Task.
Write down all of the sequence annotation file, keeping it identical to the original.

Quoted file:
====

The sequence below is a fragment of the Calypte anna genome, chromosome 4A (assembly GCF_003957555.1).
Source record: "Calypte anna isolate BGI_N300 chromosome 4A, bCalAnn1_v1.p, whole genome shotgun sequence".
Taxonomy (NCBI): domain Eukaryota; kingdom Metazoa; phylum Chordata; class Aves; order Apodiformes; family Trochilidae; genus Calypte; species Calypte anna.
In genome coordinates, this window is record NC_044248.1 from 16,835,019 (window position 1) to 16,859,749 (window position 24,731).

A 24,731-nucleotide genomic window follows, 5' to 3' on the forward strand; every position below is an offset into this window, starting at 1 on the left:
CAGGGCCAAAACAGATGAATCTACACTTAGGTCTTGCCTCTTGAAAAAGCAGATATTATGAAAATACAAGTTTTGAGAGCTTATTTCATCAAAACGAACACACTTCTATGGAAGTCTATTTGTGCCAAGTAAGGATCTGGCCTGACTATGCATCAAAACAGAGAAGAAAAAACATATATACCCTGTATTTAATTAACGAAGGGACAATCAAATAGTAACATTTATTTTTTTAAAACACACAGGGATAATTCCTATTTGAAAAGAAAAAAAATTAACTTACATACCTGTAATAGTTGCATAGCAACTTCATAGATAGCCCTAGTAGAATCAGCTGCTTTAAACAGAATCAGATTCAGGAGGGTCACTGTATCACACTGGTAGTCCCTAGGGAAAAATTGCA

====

The sequence below is a fragment of the Calypte anna genome, chromosome 4A (assembly GCF_003957555.1).
Source record: "Calypte anna isolate BGI_N300 chromosome 4A, bCalAnn1_v1.p, whole genome shotgun sequence".
Taxonomy (NCBI): domain Eukaryota; kingdom Metazoa; phylum Chordata; class Aves; order Apodiformes; family Trochilidae; genus Calypte; species Calypte anna.
In genome coordinates, this window is record NC_044248.1 from 16,835,019 (window position 1) to 16,859,749 (window position 24,731).

A 24,731-nucleotide genomic window follows, 5' to 3' on the forward strand; every position below is an offset into this window, starting at 1 on the left:
CAGGGCCAAAACAGATGAATCTACACTTAGGTCTTGCCTCTTGAAAAAGCAGATATTATGAAAATACAAGTTTTGAGAGCTTATTTCATCAAAACGAACACACTTCTATGGAAGTCTATTTGTGCCAAGTAAGGATCTGGCCTGACTATGCATCAAAACAGAGAAGAAAAAACATATATACCCTGTATTTAATTAACGAAGGGACAATCAAATAGTAACATTTATTTTTTTAAAACACACAGGGATAATTCCTATTTGAAAAGAAAAAAAATTAACTTACATACCTGTAATAGTTGCATAGCAACTTCATAGATAGCCCTAGTAGAATCAGCTGCTTTAAACAGAATCAGATTCAGGAGGGTCACTGTATCACACTGGTAGTCCCTAGGGAAAAATTGCA